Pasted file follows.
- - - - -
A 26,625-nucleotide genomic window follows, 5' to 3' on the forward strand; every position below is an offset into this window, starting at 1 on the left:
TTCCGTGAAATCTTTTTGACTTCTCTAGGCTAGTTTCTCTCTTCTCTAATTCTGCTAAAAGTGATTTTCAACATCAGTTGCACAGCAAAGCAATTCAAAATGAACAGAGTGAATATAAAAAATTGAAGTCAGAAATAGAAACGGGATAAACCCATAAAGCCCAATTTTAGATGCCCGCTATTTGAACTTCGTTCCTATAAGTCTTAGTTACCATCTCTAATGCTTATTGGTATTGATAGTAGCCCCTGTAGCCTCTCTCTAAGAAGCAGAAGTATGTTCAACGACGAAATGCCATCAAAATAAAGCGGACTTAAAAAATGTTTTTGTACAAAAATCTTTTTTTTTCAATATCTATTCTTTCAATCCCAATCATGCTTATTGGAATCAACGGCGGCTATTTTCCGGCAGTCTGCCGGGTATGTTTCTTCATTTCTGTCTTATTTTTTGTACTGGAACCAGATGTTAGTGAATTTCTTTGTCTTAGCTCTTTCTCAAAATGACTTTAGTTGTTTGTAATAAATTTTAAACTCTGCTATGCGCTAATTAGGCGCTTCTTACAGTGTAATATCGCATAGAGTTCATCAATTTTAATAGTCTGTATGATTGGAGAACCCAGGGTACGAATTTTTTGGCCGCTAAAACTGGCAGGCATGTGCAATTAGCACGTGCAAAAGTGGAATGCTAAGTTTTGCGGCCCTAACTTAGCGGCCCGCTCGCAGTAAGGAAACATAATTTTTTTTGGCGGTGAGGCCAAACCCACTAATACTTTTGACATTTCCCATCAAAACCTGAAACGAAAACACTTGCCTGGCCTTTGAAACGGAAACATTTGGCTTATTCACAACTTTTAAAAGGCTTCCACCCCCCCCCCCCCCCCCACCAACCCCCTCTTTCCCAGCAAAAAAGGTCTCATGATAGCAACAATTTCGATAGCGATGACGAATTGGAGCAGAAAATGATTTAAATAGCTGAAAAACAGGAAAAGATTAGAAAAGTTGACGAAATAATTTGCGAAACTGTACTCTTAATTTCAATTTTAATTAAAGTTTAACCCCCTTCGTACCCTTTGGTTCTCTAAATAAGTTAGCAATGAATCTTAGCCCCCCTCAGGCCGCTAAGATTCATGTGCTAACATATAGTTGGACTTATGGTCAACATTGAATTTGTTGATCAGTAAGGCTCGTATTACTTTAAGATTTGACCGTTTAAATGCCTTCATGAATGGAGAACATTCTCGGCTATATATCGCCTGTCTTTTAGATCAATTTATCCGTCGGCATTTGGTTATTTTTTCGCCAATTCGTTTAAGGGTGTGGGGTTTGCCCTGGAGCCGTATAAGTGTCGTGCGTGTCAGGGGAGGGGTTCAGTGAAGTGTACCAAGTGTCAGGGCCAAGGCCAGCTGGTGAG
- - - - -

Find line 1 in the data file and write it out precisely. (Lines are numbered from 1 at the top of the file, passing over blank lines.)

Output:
A 26,625-nucleotide genomic window follows, 5' to 3' on the forward strand; every position below is an offset into this window, starting at 1 on the left: